Rents in some of the most popular locations of the country have risen 25 per cent in the past year according to a leading lettings expert.
Kate Eales, head of regional residential agency at Strutt & Parker, says: “In the most desirable areas, there’s evidence of growth up to 25 per cent.
“We recently let a home in the Cotswolds for £3,750 pcm when it was previously let out at £2,200 and another was let for £5,500, up from £4,100.
“The recovery in the rental market has, in many ways, mirrored the boom in the sales market, with people looking for homes that accommodate a different set of needs shaped by their lockdown experience.
“Lack of stock and high demand are inevitably driving price growth. This stock depletion is a result in part of many accidental landlords having now sold their properties - benefiting from the soaring demand in the sales market.
“Stock is also being absorbed by those who are renting tactically, making them as procedable as possible when their perfect property comes to market - a trend particularly prevalent amongst London leavers. “
Eales’ comments come as property portal Zoopla reports that even at more modest levels of the market, dramatic rises have been seen.
Spurred on by soaring demand in major cities, amid limited supply, rents are tracking at now five per cent higher year on year across the country excluding London according to Zoopla.
Monthly rents are averaging £790, up from £752 a year ago. This equates to renters paying an average increase of £456 per year.
However, the portal insists this is not a story of rapidly declining affordability. The government’s Office for National Statistics recently reported that average earnings for those in employment are rising faster than rents, with an 8.8 per cent rise in total pay year on year in June.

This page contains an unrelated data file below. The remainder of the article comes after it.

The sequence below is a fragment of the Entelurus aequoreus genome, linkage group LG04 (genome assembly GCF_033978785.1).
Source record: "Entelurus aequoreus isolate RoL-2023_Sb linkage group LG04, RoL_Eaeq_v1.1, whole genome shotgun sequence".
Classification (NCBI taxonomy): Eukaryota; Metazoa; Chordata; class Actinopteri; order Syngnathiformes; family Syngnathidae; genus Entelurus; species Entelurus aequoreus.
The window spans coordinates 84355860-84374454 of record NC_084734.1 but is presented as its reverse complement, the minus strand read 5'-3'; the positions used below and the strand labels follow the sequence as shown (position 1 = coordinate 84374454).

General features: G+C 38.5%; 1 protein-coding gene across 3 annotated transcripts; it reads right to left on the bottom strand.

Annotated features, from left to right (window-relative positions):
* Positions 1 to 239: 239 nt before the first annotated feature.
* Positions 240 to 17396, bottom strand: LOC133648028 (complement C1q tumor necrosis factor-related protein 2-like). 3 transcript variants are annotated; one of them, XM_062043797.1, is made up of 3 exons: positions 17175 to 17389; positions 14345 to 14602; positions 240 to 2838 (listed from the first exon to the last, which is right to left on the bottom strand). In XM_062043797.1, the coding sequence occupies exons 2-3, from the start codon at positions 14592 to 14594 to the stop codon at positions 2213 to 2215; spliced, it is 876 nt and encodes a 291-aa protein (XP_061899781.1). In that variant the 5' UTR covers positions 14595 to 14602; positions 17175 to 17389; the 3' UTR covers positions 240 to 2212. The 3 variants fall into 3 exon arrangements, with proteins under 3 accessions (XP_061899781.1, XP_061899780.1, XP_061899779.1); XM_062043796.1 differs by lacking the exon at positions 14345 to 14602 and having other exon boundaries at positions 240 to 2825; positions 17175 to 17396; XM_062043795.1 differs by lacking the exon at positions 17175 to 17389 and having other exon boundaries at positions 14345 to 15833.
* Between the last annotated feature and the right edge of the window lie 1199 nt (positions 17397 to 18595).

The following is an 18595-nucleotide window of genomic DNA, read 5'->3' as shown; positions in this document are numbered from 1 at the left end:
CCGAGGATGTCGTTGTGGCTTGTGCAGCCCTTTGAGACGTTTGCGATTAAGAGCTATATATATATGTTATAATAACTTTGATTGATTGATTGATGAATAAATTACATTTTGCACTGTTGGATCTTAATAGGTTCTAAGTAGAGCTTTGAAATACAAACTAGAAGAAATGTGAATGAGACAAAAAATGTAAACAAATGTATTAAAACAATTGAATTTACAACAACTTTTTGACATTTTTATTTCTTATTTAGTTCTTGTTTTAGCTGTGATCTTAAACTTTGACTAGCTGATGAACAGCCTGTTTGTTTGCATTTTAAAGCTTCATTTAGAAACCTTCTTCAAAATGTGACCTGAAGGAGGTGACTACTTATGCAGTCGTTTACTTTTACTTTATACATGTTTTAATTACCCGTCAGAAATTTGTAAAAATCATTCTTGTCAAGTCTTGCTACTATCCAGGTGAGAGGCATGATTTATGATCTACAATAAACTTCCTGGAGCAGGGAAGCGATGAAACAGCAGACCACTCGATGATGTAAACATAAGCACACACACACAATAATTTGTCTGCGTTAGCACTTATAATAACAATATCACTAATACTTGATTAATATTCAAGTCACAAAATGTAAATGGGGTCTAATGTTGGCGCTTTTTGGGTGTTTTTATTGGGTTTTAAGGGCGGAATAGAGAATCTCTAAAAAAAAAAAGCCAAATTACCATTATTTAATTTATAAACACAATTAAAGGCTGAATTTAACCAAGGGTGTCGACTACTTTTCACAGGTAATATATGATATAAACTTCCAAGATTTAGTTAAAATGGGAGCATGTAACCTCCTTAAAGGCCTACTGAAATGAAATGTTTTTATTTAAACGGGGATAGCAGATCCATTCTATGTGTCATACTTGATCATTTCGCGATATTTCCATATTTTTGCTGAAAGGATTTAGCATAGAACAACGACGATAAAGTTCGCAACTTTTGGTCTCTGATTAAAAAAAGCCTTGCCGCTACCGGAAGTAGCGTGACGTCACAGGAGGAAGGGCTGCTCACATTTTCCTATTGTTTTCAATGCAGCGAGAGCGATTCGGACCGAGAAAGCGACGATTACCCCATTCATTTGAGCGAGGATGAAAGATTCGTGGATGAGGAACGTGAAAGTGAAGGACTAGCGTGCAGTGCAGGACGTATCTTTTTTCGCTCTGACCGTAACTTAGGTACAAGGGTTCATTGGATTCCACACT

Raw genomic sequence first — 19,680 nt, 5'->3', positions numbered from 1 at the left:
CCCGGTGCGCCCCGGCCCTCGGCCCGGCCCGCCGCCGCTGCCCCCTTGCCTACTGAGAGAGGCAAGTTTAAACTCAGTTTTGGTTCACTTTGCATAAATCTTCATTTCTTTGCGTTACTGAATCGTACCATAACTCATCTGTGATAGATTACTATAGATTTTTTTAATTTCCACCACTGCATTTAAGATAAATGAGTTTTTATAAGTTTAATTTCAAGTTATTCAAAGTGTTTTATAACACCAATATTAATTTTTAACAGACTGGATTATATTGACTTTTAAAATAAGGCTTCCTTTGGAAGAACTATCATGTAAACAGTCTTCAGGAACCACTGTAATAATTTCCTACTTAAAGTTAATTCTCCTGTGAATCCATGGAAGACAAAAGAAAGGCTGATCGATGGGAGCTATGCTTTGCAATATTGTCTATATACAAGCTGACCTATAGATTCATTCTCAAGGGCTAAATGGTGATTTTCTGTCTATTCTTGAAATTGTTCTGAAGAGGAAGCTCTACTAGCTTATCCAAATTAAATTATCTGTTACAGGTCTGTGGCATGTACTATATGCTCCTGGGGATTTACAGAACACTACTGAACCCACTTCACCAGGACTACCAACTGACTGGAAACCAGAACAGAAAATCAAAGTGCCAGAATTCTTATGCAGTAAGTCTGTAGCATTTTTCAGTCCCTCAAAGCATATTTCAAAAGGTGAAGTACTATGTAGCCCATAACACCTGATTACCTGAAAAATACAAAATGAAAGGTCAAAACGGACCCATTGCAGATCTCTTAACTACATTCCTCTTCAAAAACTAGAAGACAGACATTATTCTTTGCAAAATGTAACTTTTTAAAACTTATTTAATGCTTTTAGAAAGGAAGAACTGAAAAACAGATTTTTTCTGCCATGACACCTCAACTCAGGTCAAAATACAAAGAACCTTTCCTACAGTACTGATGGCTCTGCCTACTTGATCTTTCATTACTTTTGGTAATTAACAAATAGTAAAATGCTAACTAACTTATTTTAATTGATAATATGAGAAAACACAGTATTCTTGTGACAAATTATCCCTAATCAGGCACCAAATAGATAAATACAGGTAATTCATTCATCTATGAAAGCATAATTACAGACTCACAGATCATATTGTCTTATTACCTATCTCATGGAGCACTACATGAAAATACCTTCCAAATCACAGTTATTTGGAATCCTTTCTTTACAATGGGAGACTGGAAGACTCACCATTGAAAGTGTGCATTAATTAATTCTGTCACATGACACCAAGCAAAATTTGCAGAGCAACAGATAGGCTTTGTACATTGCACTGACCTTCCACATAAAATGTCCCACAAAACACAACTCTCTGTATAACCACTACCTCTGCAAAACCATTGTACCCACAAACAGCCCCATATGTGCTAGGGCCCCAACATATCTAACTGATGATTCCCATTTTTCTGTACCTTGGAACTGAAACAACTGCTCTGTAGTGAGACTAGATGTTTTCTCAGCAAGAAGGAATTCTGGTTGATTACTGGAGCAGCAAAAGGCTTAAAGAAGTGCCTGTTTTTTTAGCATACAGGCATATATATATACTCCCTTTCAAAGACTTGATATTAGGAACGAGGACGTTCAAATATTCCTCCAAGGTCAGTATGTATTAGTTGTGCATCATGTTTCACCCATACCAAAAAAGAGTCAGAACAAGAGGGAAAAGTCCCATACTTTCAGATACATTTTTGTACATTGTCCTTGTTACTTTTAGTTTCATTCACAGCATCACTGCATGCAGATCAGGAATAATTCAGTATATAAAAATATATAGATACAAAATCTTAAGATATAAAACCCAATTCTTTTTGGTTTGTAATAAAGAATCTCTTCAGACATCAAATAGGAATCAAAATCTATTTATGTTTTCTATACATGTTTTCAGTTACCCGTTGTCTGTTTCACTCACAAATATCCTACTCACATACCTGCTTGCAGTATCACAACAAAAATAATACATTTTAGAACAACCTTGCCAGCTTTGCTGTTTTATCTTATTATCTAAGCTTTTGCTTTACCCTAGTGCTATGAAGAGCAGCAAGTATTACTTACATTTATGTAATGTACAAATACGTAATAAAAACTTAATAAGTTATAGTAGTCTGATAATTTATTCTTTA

At a city level, Manchester, Reading and Leeds have moved from negative to positive rental growth territory, while Wigan and Mansfield are leading the pack of accelerated rental growth - with double digit growth of 10.5 and 10 per cent respectively.
Meanwhile, rental declines in London have bottomed out as demand rebuilds amid the ending of lockdown and the reopening of offices and amenities. While annual rental declines reached a fall of 9.8 per cent in London in February, they recovered to a more modest dip of 3.8 per cent in July.
Zoopla continues, saying that demand for rental properties rose by 33 per cent in August compared to the same period last year, and is tracking at an extraordinary 79 per cent above the 2017-19 average.
It says this unprecedented rate of growth is driven by the post-lockdown reopening of cities, and a return among tenants to the city rental landscape.
While the rental market is seasonal, with July and August proving busy historically, current activity levels are unusually high, precipitated by students and returning city-dwellers.
That said, in August, the stock of property available to rent was around a third below where it would be typically at this time of year. The recent surge in renters has ultimately eroded supply, which was already declining.